The mission statement of this humanities research library and museum located at the heart of UT Campus reads: “encourages discovery, inspires creativity, and advances understanding of the humanities for a broad and diverse audience through the preservation and sharing of its extraordinary collections.” It's a mission that has been handily achieved since opening in 1957 via 36 million literary manuscripts, 1 million rare books, 5 million photographs and more than 100,000 artistic works. A simpler way of putting that mission: the free (that’s right, free) institution is dedicated to keeping Austin weird by promoting arts of all sorts. Permanent exhibitions include the Gutenberg Bible (one of five complete copies in the U.S!) and the First Photograph (developed on a pewter plate for a full eight hours by Joseph Nicephore Niepce in mid-19th-century France!!), and past showings comprised pieces ranging from the whimsical artwork of Alice’s Adventures in Wonderland to photographer Eli Reed’s intense The Lost Boys of Sudan. Fair warning: the galleries will be temporarily closed through August 14, 2016 to upgrade the lighting system. In other words, don’t miss these works looking more brilliant than ever before under state-of-the-art illumination in the near future.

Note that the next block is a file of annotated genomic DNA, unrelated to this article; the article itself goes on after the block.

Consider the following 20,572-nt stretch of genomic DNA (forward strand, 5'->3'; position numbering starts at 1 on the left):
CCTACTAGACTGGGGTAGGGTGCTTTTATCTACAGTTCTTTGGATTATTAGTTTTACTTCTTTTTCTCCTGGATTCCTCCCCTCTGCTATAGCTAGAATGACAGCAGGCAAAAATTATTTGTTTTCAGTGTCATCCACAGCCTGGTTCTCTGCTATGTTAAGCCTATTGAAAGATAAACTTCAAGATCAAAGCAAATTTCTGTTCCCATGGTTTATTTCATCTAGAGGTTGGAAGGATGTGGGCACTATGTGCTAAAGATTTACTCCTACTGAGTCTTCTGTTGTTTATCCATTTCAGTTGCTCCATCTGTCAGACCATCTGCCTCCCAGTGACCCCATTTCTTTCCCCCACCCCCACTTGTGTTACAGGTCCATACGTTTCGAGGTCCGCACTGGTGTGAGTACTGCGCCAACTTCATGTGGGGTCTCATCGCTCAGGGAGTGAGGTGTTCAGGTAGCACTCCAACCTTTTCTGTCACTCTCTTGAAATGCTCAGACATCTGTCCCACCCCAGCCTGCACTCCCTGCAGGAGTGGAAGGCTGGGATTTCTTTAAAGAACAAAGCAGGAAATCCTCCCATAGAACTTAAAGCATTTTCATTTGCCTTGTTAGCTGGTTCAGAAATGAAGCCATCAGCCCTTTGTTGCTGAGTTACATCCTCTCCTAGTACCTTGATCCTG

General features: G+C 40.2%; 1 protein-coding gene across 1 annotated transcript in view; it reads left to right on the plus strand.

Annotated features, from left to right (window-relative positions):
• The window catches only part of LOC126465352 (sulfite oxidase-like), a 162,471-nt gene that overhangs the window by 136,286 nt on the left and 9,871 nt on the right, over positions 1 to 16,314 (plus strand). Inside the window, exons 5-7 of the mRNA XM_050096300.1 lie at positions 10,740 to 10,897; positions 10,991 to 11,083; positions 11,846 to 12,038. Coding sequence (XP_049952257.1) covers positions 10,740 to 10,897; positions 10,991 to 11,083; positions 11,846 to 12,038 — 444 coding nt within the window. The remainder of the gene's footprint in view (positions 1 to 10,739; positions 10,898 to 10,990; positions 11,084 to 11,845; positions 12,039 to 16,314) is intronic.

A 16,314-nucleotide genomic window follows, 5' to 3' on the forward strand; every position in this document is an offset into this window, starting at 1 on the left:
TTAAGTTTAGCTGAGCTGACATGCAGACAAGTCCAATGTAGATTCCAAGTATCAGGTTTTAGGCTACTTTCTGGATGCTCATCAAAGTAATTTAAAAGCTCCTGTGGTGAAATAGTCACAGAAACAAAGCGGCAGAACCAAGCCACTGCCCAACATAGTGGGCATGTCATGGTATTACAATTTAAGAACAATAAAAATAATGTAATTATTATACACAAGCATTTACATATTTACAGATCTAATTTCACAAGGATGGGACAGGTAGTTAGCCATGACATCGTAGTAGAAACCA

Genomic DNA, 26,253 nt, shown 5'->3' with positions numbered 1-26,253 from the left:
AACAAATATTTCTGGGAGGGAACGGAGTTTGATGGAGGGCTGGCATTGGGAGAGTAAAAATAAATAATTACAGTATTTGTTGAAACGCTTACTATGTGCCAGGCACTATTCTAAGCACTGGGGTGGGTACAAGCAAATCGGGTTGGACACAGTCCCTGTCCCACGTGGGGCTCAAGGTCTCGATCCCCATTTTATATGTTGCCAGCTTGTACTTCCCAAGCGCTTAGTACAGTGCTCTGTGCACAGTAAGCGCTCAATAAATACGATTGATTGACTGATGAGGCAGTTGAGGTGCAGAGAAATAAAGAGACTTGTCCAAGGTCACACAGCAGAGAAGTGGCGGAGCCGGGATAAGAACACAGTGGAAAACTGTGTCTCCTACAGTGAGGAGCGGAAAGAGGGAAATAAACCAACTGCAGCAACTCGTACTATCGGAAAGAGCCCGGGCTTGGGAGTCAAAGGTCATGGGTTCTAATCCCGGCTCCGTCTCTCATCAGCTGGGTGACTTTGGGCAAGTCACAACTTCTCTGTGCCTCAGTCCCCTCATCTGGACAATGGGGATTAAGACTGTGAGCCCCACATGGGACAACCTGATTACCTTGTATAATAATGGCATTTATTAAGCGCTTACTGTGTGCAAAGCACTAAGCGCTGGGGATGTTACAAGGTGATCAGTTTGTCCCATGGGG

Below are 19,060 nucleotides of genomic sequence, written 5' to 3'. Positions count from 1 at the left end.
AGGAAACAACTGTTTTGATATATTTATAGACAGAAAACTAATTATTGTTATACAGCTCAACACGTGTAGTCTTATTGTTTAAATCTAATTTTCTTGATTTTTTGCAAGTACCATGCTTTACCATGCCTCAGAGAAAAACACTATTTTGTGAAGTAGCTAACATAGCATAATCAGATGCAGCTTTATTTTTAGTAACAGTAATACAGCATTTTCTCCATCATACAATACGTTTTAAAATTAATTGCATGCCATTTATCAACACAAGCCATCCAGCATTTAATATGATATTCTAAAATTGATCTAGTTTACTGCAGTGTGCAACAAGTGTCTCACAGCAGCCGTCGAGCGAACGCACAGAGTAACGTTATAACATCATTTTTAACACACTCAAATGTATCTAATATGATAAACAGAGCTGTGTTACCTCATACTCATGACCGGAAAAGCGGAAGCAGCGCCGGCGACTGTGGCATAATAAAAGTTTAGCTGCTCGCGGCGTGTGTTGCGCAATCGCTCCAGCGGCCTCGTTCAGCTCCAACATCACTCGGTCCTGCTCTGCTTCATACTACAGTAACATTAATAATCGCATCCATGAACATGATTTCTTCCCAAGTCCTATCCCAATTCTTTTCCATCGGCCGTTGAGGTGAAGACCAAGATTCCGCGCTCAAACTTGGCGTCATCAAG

With the Contemporary Austin, there’s more than meets eye. For starters, it’s one institution with two locations: The Jones Center downtown, and the 14-acre Laguna Gloria site just a bit further northwest. The former is closed until November 2016 for renovations, but typically hosts various contemporary exhibits and the building itself—outfitted with a projector screen visible from the street at night—functions as a standalone architectural installation piece. The latter houses an art school, the installation-ready Gatehouse Gallery and the recently expanded Betty and Marcus Sculpture Park, which to date has featured pieces by many acclaimed artists including John Grade, Charles Long, Paul McCarthy, Jim Lambie and Monika Sosnowska, among others. If you’re looking to explore an authentic link between “contemporary art and the fabric of [Austin] city life” with roots dating back more than a century, the Contemporary belongs near the top of your list.
What’s so special about a library full of the 36th POTUS’s things? It’s not just any hodgepodge collection; the 30-acre site and its 10-story building located next to the football stadium on UT Campus houses and displays more than 54,000 objects from all over the world—ranging from Middle Eastern antiquities to Oval Office furniture—donated by the President and Mrs. (Lady Bird) Johnson, their friends and associates. Alongside an additional 45 million pages of documents, 650,000 photos and 5,000 recordings, the collection doesn’t just portray a presidency, it provides a detailed snapshot of U.S. culture and politics in the 1960s. If you’re planning a visit, make sure to check the website for special exhibitions—the recent “Ladies and Gentlemen … the Beatles!” run was a blast for history and music buffs alike!